In the following example, the 3rd and 4th paths are actually the same, so the duplicate is removed:
sage: N = Q1.representation(QQ, [[(1, 1)], [(2, 2)], [(1, 1), (1, 2, 'a'), (2, 2)], [(1, 2, 'a')]], option='paths')
sage: N.dimension()
3
The dimension at each vertex equals the number of paths in the closed basis whose terminal point is that vertex:
sage: Q2 = DiGraph({1:{2:['a'], 3:['b', 'c']}, 2:{3:['d']}}).path_semigroup()
sage: M = Q2.representation(QQ, [[(2, 2)], [(1, 2, 'a')]], option='paths')
sage: M.dimension_vector()
(0, 2, 2)
sage: N = Q2.representation(QQ, [[(2, 2)], [(1, 2, 'a'), (2, 3, 'd')]], option='paths')
sage: N.dimension_vector()
(0, 1, 2)
Return a key for the specified module.
The key is a tuple. The first and second entries are the base ring k and the partial semigroup P formed by the paths of a quiver. The third entry is the option and the remaining entries depend on that option. If the option is 'values' and the quiver has \(n\) vertices then the next \(n\) entries are the vector spaces to be assigned to those vertices. After that are the matrices of the maps assigned to edges, listed in the same order that Q.edges() uses. If the option is 'paths' or 'dual paths' then the next entry is a tuple containing a sorted list of the paths that form a basis of the quiver.
INPUT:
See the class documentation.
OUTPUT:
EXAMPLES:
sage: P = DiGraph({1:{2:['a']}}).path_semigroup()
sage: from sage.quivers.representation import QuiverRep
sage: QuiverRep.create_key(GF(5), P)
(Finite Field of size 5,
Partial semigroup formed by the directed paths of Multi-digraph on 2 vertices,
'values',
Vector space of dimension 0 over Finite Field of size 5,
Vector space of dimension 0 over Finite Field of size 5,
[])
Create a QuiverRep_generic or QuiverRep_with_path_basis object from the key.
The key is a tuple. The first and second entries are the base ring k and the quiver Q. The third entry is the 'option' and the remaining entries depend on that option. If the option is 'values' and the quiver has \(n\) vertices then the next \(n\) entries are the vector spaces to be assigned to those vertices. After that are the matrices of the maps assigned to edges, listed in the same order that Q.edges() uses. If the option is 'paths' or 'dual paths' then the next entry is a tuple containing a sorted list of the paths that form a basis of the quiver.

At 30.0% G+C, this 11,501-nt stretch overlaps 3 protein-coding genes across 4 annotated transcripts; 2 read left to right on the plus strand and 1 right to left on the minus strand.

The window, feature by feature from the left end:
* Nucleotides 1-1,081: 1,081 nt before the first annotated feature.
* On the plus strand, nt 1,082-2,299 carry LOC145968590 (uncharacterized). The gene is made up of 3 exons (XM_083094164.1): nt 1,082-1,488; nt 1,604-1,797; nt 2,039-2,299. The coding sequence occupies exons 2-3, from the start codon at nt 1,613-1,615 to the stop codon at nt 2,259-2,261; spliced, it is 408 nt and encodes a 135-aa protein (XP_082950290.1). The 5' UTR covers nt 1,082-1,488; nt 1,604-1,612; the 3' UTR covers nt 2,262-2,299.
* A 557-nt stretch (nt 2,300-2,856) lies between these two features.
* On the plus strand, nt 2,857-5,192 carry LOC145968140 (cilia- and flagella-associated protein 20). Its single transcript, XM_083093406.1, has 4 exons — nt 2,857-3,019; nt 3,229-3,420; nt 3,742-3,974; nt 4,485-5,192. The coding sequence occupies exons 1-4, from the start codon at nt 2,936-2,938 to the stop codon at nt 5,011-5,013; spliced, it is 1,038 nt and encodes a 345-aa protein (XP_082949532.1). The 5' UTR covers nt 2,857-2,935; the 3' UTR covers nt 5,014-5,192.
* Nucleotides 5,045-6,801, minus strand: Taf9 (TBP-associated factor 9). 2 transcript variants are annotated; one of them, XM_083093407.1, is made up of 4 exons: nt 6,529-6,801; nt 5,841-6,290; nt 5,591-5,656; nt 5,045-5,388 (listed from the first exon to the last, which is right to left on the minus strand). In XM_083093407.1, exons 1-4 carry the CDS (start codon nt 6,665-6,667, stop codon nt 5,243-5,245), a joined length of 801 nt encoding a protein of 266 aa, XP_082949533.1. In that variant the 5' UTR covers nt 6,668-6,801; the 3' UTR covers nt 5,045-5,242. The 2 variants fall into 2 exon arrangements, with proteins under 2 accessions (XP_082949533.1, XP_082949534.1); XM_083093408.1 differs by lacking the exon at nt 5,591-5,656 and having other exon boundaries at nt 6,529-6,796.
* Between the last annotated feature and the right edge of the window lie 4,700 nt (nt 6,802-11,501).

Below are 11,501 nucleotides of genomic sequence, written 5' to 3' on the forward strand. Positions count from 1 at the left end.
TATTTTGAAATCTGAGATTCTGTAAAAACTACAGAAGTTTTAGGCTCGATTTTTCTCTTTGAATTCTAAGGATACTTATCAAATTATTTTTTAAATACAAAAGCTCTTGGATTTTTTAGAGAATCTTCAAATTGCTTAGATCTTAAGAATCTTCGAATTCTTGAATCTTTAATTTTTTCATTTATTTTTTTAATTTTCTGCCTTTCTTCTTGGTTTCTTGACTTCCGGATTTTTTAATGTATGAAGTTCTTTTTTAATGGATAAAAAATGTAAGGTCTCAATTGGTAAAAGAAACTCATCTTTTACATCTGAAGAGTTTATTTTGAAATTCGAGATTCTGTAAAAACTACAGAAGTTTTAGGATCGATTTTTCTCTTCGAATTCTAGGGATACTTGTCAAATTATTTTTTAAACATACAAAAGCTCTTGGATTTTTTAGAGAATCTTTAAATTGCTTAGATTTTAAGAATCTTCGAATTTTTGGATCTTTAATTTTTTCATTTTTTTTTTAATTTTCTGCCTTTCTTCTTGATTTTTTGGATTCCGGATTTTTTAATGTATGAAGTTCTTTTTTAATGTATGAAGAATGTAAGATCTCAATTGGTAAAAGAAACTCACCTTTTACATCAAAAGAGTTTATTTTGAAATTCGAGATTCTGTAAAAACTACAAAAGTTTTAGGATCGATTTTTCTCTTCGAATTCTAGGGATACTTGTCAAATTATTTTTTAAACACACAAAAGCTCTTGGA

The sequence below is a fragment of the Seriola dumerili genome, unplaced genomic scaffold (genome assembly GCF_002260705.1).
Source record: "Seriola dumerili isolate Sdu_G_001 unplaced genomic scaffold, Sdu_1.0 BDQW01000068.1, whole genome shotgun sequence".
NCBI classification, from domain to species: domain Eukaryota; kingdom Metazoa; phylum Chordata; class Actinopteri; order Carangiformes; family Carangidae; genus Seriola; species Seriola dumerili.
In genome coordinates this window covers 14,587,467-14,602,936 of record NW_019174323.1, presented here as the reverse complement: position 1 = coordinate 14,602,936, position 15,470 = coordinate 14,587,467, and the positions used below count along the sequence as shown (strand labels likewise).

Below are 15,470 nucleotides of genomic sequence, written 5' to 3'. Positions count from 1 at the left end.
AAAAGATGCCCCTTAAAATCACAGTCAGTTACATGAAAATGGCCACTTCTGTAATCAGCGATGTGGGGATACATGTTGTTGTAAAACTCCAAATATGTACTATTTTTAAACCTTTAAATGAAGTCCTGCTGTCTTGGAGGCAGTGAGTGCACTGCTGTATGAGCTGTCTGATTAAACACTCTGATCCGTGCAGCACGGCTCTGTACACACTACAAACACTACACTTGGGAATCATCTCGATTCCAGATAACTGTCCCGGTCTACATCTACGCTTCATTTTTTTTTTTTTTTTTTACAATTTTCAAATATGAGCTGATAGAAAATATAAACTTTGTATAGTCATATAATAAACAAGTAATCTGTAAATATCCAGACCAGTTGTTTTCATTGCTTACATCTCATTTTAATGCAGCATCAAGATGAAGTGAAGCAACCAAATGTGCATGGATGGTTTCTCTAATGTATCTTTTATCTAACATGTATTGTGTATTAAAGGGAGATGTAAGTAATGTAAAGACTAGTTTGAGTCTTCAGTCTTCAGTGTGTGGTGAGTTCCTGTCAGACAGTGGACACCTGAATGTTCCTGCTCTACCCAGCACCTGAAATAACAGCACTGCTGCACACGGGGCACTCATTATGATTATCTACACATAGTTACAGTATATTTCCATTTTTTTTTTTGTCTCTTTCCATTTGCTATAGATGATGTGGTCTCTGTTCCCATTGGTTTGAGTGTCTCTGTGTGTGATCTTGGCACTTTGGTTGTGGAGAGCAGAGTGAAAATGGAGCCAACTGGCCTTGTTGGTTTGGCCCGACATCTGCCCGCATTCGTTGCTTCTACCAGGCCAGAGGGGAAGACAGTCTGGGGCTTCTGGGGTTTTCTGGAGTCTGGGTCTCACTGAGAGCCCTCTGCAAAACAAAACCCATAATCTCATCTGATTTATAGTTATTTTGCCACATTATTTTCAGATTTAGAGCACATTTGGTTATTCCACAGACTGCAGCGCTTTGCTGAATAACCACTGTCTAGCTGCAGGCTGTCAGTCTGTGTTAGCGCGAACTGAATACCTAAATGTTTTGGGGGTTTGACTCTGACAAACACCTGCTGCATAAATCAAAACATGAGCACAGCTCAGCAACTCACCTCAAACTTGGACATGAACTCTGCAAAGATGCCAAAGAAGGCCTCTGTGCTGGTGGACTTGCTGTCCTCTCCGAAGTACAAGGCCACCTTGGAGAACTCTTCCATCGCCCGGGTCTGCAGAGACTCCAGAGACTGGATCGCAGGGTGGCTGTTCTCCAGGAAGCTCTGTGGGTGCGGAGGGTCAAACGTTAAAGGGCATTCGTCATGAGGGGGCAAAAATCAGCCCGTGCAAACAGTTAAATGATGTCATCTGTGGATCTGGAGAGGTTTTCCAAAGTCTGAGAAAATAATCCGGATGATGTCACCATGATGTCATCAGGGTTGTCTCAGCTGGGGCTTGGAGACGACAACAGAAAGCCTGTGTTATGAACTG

INPUT:
OUTPUT:
EXAMPLES:
sage: Q = DiGraph({1:{2:['a']}}).path_semigroup()
sage: from sage.quivers.representation import QuiverRep
sage: key = QuiverRep.create_key(GF(5), Q)
sage: QuiverRep.create_object(Q.version(), key)
Representation with dimension vector (0, 0)
Bases: sage.misc.fast_methods.WithEqualityById, sage.modules.module.Module
A generic quiver representation.
This class should not be called by the user.
Call QuiverRep with option='values' (which is the default) instead.
INPUT:
OUTPUT:
EXAMPLES:
sage: Q = DiGraph({1:{3:['a']}, 2:{3:['b']}}).path_semigroup()
sage: spaces = {1: QQ^2, 2: QQ^3, 3: QQ^2}
sage: maps = {(1, 3, 'a'): (QQ^2).Hom(QQ^2).identity(), (2, 3, 'b'): [[1, 0], [0, 0], [0, 0]]}
sage: M = Q.representation(QQ, spaces, maps)
sage: Q = DiGraph({1:{2:['a']}}).path_semigroup()
sage: P = Q.P(GF(3), 1)
sage: I = Q.I(QQ, 1)
sage: P.an_element() in P
True
sage: I.an_element() in P
False
TESTS:
sage: TestSuite(M).run()
sage: TestSuite(P).run()
sage: TestSuite(I).run()